When the trees change and the first hints come that summer is slipping away, autumn slips in, silently, subtly. The first hints of autumn are the change in the slant of the light, and that delicious crispness in the morning air. Then the trees are bursting with color and the prairie grasses ignite with the hues of autumn.
Autumn is a time of foreshadowing. We know that winter is on its way and autumn, perhaps more than the other seasons, tempts us with glimpses of winter. Heavy frost in the mornings, the first dustings of snow, ice on the windshields. That special slant in the light.
Autumn is a time of tenacity. Leaves cling to the trees, as if reluctant to fall. Little clusters of trees retain their autumn glow. Wildflowers persist into the first snows and through the first frosts. Birds so fragile they’d seem unfit to weather the winter persevere in their downy warmth.
Autumn is a time of preparation. A time of readying for the coming winter. The trees and plants put away their summer garb and settle into themselves and into the earth, quiet, resting, biding their time until winter is gone and spring has arrived. Animals begin to grow their winter furs, and they harvest their winter store of nuts and seeds. Birds fly south. Mankind puts up firewood and garden produce, winterizes their homes, and drags out the bins of winter clothing and coats and boots and mittens.Autumn is a time of abundance. And what abundance! Not only the abundance of the harvest, and the abundance of garden produce and fresh preserves glimmering with color, but abundance of fragrances, sights, sounds, tastes, textures. The perfume of moss and brown leaves and damp, the burning reds and golds and saffrons of the trees and underbrush and prairie grasses, the sounds of crackling leaves underfoot and flocking birds and moaning autumn winds and rain and the muted whisper of the fog, the taste of the crisp almost-winter air, the tapestry of fallen leaves and bare trees and rattling grasses and pods of the long-gone summer flowers. The abundance is overwhelming.
Autumn is here. Winter is on her way. So we revel in the last fleeting warmth, but also look forward to another glorious season.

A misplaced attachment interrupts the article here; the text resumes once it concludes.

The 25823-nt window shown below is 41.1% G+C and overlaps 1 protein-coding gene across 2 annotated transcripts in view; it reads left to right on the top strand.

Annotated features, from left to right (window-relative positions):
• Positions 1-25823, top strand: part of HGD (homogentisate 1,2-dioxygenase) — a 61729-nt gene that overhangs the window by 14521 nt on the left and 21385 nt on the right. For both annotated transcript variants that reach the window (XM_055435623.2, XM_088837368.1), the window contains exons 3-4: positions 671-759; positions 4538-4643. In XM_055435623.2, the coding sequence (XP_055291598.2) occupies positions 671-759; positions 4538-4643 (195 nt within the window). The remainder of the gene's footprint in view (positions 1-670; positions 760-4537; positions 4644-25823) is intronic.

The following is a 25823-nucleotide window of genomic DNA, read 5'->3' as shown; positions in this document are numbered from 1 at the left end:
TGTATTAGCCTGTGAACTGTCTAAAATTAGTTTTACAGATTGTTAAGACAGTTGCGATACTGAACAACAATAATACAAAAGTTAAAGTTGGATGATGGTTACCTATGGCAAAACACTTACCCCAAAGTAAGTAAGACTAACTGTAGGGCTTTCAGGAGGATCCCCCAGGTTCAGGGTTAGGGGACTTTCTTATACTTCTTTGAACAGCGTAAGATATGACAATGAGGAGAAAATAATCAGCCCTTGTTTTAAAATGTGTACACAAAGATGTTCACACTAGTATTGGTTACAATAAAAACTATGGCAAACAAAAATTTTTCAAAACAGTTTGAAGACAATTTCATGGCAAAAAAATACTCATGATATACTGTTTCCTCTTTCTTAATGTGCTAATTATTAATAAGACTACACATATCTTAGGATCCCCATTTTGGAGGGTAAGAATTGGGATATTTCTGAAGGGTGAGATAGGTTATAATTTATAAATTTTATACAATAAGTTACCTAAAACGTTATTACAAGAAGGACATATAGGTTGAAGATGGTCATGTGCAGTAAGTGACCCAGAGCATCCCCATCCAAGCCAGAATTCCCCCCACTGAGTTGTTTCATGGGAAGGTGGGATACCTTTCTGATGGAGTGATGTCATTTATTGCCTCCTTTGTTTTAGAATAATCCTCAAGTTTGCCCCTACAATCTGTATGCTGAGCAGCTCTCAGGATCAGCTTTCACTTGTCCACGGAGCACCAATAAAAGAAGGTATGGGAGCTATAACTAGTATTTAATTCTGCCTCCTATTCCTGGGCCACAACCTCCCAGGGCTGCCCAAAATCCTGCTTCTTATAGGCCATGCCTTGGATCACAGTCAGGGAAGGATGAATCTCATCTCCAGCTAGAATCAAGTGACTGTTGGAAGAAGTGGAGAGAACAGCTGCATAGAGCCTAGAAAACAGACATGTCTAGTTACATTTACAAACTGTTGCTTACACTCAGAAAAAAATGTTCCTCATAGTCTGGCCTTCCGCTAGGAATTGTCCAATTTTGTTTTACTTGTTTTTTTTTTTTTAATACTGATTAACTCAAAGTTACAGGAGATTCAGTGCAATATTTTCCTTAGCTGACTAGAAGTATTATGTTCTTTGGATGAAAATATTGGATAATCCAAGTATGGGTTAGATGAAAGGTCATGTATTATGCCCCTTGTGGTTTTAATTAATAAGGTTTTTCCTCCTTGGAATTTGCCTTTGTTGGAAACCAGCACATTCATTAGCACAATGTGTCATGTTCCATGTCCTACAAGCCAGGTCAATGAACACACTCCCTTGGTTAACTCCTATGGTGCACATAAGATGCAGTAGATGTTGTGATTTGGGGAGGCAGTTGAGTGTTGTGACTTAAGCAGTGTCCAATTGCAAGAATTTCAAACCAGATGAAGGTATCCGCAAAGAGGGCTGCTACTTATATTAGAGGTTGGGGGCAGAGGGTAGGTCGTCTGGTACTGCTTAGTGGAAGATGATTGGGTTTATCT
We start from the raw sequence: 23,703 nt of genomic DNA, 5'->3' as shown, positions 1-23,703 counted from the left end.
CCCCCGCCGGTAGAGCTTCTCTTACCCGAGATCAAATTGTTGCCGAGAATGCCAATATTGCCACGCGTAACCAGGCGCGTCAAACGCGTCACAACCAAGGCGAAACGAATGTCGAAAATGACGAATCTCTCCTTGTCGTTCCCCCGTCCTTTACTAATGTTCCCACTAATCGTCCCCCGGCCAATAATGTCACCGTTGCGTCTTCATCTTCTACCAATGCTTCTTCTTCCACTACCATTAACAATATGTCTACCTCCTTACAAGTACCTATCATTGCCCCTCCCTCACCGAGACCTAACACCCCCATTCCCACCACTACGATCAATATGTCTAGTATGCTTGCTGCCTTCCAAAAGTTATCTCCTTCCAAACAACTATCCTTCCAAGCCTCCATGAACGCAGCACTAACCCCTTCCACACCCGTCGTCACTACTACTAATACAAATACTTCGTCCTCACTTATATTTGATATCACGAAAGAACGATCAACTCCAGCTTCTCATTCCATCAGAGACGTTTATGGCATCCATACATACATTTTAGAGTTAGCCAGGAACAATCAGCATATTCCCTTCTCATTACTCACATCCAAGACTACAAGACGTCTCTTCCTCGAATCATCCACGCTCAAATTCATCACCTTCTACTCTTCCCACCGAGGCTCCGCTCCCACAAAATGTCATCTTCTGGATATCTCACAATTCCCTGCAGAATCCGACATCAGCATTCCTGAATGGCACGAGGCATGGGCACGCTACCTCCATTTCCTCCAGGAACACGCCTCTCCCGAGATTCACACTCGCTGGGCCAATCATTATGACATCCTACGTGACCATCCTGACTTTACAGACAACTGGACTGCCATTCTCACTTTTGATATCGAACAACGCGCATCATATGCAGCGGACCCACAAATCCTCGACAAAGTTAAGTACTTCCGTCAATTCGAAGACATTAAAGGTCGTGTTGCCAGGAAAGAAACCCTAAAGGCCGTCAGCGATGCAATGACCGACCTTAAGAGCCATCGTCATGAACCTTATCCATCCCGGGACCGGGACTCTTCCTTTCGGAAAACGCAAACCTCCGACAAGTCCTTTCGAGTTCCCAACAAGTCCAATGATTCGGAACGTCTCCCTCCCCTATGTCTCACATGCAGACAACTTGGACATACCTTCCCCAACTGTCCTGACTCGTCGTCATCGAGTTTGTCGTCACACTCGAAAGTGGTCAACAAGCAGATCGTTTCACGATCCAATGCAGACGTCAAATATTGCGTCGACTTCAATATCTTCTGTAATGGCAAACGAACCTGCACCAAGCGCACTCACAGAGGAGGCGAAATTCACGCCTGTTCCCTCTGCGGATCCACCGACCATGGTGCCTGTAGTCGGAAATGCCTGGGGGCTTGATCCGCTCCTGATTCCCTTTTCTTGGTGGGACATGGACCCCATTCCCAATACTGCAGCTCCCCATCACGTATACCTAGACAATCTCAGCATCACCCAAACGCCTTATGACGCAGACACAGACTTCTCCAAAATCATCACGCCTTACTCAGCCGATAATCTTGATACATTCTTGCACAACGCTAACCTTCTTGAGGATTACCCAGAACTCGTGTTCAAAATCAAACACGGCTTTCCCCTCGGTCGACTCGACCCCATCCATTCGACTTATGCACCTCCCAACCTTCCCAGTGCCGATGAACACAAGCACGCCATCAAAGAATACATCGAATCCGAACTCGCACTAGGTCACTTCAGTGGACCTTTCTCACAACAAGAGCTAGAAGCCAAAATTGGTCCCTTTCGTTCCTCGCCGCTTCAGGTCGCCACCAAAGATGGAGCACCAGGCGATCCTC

Mom and Dad have been asking me to do portraits for them for awhile now, and today was the perfect afternoon! What fun to spend some time making portraits of them as a couple. Dad and Mom seem pretty level headed and laid back in public, but they really can be hilarious and…kind of like newlyweds. I mean, they sort of bust the traditional monochromatic stereotype of the homeschool mom and the pastor dad. Pretty sure I deleted 2/3 of the pictures I got because they were in the throes of laughter. I have no idea what they were laughing about.
Particularly in this present culture, their marriage does one’s heart good! Their marriage is characterized by a love and delight in one another, mutual respect, Biblical headship, mutual submission to God’s wonderful plans and intentions for marriage. They truly have a beautiful, dynamic relationship, centered on the only Rock and Truth, Jesus Christ. They’ve done their share of failing, as has anyone who has ever worked hard to succeed at something, and they would be the first to acknowledge that their successes haven’t been through their own strength, but through the strength of their Savior. That is a success that lasts! They are building a beautiful legacy.
I’m so glad to have their example in my lives!
There is poetry in the aspen trees. They speak it, when the wind whispers through their leaves. The wind in the pines is a mournful sound, but the wind in the aspens is like laughter.
Aspens in summer are a poem of laughter and gaiety. Like stained glass, the leaves glow and glint and glimmer, a misty, vibrant green in a sea of black pines.
In autumn, the aspens are a poem of plenty, a poem of thanksgiving, but with a hint of sadness. A gust of wind showers the leaves like showers of gold, and the bright color is sprinkled liberally on the carpet of the earth.
A change of seasons means loss – But it also means renewing, in God’s time. That is the poem of the aspen trees.
“Blessed be the name of God forever and ever,
to whom belong wisdom and might.
21 He changes times and seasons;
he removes kings and sets up kings;
he gives wisdom to the wise
and knowledge to those who have understanding;
22 he reveals deep and hidden things;
he knows what is in the darkness,
and the light dwells with him.